For more serious situations where the banter is discriminatory or potentially discriminatory, or has caused severe upset, it will be appropriate to deal with the issue formally in accordance with the relevant company procedures such as the disciplinary policy.

If workplace banter crosses the line, how should it be dealt with, so it doesn’t go to court?

If not settled informally, or the banter is severe enough to trigger a company policy response, it will be necessary to follow the company’s disciplinary policy.

Every employee has the right to bring employment tribunal proceedings if they wish and it is not appropriate for an employer to seek to prevent their employee from doing so. 

An affected employee may raise a grievance in accordance with their employer’s grievance policy. Their employer must then act promptly without unreasonable delay to investigate the grievance through the appropriate measures. It is important to ensure the employee is updated on the process and likely date of conclusion of the investigation.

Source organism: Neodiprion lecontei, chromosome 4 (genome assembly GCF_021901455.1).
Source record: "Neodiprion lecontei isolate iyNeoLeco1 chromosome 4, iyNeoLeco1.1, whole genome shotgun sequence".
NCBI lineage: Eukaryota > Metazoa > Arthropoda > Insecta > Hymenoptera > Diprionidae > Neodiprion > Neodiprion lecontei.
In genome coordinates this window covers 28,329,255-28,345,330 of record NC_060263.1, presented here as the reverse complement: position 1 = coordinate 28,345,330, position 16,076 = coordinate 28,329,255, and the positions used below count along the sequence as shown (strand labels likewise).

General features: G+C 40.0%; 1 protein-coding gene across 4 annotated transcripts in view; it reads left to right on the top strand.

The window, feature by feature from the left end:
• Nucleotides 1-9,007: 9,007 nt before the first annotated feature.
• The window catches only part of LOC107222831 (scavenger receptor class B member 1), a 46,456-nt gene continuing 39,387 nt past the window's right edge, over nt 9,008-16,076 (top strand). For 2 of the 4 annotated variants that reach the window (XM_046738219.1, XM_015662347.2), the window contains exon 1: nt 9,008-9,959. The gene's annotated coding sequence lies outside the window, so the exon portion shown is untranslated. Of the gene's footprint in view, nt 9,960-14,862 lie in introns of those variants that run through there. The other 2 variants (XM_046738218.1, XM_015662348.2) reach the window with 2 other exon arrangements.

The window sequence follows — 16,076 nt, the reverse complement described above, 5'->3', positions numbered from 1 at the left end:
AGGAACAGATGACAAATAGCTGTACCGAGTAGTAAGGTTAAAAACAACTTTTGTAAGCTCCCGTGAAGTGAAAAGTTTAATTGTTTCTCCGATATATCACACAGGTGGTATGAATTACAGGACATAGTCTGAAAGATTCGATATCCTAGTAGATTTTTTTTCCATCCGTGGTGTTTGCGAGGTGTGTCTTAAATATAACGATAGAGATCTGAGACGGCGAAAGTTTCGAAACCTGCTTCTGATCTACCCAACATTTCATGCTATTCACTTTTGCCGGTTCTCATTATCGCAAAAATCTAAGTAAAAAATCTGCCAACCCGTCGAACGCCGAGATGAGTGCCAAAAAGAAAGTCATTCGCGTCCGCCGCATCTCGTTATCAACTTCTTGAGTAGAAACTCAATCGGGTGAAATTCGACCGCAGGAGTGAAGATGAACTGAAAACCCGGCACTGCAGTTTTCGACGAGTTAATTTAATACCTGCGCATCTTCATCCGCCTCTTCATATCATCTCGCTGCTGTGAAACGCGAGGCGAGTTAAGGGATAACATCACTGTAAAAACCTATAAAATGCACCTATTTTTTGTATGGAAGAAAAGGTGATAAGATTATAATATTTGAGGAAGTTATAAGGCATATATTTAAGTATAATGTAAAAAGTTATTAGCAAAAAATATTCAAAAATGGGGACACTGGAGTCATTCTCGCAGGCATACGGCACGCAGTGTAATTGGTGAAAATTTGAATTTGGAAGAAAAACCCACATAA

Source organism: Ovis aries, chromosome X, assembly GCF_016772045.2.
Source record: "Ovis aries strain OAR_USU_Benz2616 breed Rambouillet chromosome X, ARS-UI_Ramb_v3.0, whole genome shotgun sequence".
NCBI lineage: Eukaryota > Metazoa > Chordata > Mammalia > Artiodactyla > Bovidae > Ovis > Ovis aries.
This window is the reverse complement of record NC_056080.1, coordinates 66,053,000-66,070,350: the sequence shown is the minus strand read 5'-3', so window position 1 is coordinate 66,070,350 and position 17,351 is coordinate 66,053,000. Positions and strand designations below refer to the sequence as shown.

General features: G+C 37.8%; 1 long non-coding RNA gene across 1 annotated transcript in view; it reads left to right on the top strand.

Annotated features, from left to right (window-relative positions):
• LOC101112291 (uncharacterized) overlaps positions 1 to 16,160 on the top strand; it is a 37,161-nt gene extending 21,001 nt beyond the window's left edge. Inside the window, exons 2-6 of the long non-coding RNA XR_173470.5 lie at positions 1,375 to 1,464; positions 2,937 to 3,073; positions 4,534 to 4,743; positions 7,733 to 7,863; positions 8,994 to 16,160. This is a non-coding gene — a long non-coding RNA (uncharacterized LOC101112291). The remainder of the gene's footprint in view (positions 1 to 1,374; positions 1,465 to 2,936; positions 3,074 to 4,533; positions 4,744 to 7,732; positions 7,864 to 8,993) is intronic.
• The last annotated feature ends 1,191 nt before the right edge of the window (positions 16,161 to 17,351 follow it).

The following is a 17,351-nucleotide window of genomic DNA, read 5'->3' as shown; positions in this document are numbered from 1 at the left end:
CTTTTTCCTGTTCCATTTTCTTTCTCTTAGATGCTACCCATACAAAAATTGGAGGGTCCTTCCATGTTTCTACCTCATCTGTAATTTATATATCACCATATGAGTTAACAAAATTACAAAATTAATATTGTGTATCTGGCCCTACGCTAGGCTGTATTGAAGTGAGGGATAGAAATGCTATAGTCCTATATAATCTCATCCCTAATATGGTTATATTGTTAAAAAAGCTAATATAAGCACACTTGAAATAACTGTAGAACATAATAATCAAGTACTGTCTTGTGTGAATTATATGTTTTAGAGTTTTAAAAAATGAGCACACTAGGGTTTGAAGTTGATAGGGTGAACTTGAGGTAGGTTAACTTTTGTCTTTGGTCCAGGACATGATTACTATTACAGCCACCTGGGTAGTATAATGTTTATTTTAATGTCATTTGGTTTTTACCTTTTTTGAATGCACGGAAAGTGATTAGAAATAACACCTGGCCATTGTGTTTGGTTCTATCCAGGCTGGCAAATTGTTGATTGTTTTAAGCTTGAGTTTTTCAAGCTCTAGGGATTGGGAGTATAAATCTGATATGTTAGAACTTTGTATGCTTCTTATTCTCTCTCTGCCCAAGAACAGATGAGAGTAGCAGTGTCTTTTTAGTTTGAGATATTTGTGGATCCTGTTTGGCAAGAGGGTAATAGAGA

Following such investigation, the employer will need to consider appropriate action depending on the circumstances. The employer only need do what is reasonable, but should carefully and sensitively explain their decision to the employee. The recommendations arising from a grievance investigation will be fundamental to determining whether or not it is possible to repair a damaged working relationship between the affected parties.

If the banter is found to have taken place and amounts to misconduct or gross misconduct, the employer should instigate disciplinary proceedings against the perpetrator.

Daniella McGuigan is a partner at employment law firm Ogletree Deakins

Further reading

Small business HR – everything you need to know

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Daniella McGuigan

Daniella McGuigan is a partner at employment law firm Ogletree Deakins, advising on all aspects of employment law and act for employers in both the public and private sector both in the UK and globally

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Employment Law